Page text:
Rockets Carry U-M Payloads
Rocket experts from the Space Physics Laboratory of the University’s electrical engineering department reported successful launchings this week of U-M-built scientific payloads in National Aeronautics and Space Administration (NASA) sounding rockets.
David R. Taeusch, U-M research physicist at the laboratory, said that he had been notified by phone from Wallops Island, Va., that “all four payloads performed as expected.”
The payloads were launched in pairs of high altitude and low altitude rockets under sponsorship of NASA’s Goddard Space Flight Center.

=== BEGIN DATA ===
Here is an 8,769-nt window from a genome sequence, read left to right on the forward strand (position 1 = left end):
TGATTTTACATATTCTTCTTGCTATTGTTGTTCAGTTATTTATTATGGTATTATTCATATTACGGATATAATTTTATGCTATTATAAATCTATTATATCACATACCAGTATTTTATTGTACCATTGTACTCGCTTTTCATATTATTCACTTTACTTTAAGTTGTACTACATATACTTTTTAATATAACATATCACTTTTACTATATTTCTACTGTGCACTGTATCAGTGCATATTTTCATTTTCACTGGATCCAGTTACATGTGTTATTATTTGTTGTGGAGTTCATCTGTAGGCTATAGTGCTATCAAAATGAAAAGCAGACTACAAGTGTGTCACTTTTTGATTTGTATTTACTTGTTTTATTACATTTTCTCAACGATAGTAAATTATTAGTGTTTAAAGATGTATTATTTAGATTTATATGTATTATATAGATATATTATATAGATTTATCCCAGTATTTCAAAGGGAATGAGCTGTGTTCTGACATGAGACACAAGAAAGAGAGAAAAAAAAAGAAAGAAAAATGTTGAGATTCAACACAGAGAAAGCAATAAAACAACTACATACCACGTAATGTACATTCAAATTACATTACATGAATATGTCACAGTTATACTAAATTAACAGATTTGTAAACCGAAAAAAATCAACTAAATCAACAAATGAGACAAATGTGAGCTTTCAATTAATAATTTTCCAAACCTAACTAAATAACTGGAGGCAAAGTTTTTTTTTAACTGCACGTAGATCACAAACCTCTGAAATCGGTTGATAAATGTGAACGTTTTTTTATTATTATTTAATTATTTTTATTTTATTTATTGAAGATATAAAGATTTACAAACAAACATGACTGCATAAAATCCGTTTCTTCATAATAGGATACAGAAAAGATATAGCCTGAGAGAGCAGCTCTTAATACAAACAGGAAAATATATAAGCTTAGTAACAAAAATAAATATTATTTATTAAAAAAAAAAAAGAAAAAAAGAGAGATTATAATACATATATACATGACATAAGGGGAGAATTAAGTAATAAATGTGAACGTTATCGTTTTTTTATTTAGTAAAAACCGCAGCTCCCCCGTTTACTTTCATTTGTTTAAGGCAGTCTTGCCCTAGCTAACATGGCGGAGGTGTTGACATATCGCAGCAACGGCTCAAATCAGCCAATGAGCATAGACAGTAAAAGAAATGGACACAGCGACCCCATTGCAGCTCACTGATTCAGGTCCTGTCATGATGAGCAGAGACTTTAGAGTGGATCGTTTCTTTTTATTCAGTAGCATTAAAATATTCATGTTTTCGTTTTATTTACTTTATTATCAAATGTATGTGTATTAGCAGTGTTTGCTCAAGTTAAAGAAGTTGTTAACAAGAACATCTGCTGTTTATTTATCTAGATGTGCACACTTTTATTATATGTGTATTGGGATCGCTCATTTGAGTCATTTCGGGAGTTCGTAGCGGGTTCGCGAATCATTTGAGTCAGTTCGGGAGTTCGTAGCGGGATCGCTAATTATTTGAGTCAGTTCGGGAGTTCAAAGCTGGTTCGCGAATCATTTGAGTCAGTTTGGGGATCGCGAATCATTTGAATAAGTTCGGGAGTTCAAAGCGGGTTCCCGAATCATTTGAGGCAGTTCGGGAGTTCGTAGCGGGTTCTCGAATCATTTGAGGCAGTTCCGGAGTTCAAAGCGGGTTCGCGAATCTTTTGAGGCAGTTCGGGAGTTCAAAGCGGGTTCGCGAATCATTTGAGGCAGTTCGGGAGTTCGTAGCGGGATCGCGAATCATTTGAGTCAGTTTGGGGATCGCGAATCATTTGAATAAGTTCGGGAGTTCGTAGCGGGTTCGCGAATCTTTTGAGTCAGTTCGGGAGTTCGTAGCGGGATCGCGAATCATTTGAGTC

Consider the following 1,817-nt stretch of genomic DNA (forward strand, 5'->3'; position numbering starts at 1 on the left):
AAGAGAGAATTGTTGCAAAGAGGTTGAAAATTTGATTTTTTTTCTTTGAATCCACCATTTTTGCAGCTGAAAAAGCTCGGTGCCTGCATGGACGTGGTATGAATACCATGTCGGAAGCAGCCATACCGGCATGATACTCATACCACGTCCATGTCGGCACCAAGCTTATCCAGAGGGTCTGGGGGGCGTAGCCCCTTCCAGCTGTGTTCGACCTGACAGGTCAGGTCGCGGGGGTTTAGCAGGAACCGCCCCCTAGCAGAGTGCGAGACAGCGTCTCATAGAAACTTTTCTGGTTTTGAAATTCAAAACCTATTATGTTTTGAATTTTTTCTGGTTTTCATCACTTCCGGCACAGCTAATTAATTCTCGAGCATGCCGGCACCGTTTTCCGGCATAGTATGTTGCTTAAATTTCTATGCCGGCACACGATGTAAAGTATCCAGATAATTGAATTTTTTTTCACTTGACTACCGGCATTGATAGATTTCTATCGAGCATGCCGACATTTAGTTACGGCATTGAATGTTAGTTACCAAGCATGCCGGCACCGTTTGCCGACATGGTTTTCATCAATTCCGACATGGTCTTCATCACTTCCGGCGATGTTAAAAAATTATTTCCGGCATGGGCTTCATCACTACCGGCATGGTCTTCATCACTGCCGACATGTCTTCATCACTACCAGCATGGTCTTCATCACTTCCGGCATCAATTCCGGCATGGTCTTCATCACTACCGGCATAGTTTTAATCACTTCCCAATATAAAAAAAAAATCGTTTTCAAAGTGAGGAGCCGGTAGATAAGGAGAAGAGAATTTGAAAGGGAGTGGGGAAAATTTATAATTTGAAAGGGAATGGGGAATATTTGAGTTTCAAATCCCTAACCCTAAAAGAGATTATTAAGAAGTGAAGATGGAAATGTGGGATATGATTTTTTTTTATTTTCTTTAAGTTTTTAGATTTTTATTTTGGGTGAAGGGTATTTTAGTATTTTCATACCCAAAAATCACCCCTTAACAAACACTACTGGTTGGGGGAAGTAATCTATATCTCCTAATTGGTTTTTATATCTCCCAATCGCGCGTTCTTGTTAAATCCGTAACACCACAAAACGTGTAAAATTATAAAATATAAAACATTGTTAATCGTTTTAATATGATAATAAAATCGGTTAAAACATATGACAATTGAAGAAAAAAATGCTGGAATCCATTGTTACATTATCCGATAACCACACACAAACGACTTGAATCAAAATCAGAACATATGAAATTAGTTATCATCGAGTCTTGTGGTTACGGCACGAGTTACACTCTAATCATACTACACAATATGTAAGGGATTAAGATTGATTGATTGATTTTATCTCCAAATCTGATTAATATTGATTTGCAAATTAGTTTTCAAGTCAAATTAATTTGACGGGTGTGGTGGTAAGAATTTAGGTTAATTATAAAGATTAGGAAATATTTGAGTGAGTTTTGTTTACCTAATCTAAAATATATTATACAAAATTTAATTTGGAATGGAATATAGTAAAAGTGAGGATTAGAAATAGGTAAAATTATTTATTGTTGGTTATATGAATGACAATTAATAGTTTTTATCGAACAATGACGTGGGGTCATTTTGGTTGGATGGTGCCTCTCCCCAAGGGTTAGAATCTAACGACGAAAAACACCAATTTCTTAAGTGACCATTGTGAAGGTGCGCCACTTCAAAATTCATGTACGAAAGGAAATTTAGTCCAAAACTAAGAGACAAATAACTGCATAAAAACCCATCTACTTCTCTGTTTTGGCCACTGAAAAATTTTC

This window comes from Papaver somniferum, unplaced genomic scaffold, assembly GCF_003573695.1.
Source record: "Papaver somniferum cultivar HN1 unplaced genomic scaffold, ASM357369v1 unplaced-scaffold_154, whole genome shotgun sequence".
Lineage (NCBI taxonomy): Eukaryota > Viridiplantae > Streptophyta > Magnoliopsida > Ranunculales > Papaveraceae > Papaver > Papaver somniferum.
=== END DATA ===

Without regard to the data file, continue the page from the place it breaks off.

The low altitude rockets attained an altitude of 95 miles, measuring total atmospheric density between 20 and 70 miles above the earth. The high altitude rockets carrying thermosphere probes attained an altitude of 200 miles, measuring neutral particle composition, temperature, and electron density at altitudes between 75 and 200 miles.
George R. Carignan, laboratory engineer at the U-M, served as project director for the low altitude probes, while John C. Maurer, also research engineer with the laboratory, was in charge of the high altitude probes.
Goddard Space Flight Center
National Aeronautics and Space Administration (NASA)
University of Michigan - Research
University of Michigan - Space Physics Research Laboratory
University of Michigan - Department of Electrical Engineering
Ann Arbor News
Wallops Island VA